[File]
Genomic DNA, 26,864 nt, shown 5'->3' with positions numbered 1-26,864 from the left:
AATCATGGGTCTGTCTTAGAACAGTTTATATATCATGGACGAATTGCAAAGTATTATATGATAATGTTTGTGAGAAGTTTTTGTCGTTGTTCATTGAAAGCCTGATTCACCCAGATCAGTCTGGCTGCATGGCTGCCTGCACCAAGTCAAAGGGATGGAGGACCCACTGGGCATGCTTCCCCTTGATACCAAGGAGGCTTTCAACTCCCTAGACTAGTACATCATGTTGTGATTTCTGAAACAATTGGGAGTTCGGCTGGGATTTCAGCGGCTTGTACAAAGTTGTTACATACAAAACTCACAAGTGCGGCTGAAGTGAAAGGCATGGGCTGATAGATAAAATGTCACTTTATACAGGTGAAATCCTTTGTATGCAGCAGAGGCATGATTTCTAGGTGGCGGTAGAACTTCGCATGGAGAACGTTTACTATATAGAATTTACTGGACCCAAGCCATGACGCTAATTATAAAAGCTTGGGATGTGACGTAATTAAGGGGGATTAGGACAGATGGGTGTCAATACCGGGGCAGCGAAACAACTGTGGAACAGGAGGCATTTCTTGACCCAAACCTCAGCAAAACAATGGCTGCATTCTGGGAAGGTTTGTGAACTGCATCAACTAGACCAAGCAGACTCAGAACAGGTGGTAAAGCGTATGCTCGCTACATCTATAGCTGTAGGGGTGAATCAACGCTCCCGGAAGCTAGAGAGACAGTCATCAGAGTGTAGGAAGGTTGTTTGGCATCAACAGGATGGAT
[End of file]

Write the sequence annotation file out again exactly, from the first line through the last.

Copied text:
Genomic DNA, 26,864 nt, shown 5'->3' with positions numbered 1-26,864 from the left:
AATCATGGGTCTGTCTTAGAACAGTTTATATATCATGGACGAATTGCAAAGTATTATATGATAATGTTTGTGAGAAGTTTTTGTCGTTGTTCATTGAAAGCCTGATTCACCCAGATCAGTCTGGCTGCATGGCTGCCTGCACCAAGTCAAAGGGATGGAGGACCCACTGGGCATGCTTCCCCTTGATACCAAGGAGGCTTTCAACTCCCTAGACTAGTACATCATGTTGTGATTTCTGAAACAATTGGGAGTTCGGCTGGGATTTCAGCGGCTTGTACAAAGTTGTTACATACAAAACTCACAAGTGCGGCTGAAGTGAAAGGCATGGGCTGATAGATAAAATGTCACTTTATACAGGTGAAATCCTTTGTATGCAGCAGAGGCATGATTTCTAGGTGGCGGTAGAACTTCGCATGGAGAACGTTTACTATATAGAATTTACTGGACCCAAGCCATGACGCTAATTATAAAAGCTTGGGATGTGACGTAATTAAGGGGGATTAGGACAGATGGGTGTCAATACCGGGGCAGCGAAACAACTGTGGAACAGGAGGCATTTCTTGACCCAAACCTCAGCAAAACAATGGCTGCATTCTGGGAAGGTTTGTGAACTGCATCAACTAGACCAAGCAGACTCAGAACAGGTGGTAAAGCGTATGCTCGCTACATCTATAGCTGTAGGGGTGAATCAACGCTCCCGGAAGCTAGAGAGACAGTCATCAGAGTGTAGGAAGGTTGTTTGGCATCAACAGGATGGAT